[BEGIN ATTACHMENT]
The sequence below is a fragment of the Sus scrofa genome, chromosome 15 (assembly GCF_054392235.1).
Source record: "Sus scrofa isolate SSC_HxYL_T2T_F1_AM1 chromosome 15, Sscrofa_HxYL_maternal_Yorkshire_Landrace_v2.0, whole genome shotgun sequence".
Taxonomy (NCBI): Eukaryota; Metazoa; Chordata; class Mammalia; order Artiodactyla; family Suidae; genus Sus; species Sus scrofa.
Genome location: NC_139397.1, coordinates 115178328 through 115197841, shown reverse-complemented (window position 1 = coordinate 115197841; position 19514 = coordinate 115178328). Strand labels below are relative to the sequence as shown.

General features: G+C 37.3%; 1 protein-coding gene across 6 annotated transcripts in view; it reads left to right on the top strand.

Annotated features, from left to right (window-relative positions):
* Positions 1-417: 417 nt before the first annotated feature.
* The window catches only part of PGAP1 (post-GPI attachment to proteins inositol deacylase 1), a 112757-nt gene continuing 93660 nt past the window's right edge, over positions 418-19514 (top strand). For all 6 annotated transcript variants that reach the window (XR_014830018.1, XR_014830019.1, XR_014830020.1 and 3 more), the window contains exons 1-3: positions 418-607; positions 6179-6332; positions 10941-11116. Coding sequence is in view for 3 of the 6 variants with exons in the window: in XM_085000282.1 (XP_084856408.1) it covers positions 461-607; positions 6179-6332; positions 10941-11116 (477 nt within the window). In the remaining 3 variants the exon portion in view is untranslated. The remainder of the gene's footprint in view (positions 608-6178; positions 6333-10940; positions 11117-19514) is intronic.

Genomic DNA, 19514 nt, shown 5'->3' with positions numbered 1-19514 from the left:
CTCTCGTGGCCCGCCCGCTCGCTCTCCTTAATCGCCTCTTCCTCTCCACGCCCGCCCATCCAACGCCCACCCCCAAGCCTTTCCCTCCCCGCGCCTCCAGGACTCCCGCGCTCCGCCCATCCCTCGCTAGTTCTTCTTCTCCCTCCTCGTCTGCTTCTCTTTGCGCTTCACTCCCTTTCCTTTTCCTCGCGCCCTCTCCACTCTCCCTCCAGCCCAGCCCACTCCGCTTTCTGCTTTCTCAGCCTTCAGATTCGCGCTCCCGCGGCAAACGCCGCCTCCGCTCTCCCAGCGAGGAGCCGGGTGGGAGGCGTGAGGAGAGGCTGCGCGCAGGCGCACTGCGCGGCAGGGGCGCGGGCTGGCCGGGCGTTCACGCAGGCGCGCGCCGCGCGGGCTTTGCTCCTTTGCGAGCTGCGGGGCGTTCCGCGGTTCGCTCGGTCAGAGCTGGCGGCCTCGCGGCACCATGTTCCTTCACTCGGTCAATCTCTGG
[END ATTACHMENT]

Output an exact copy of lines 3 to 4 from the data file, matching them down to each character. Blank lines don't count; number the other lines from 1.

Taxonomy (NCBI): Eukaryota; Metazoa; Chordata; class Mammalia; order Artiodactyla; family Suidae; genus Sus; species Sus scrofa.
Genome location: NC_139397.1, coordinates 115178328 through 115197841, shown reverse-complemented (window position 1 = coordinate 115197841; position 19514 = coordinate 115178328). Strand labels below are relative to the sequence as shown.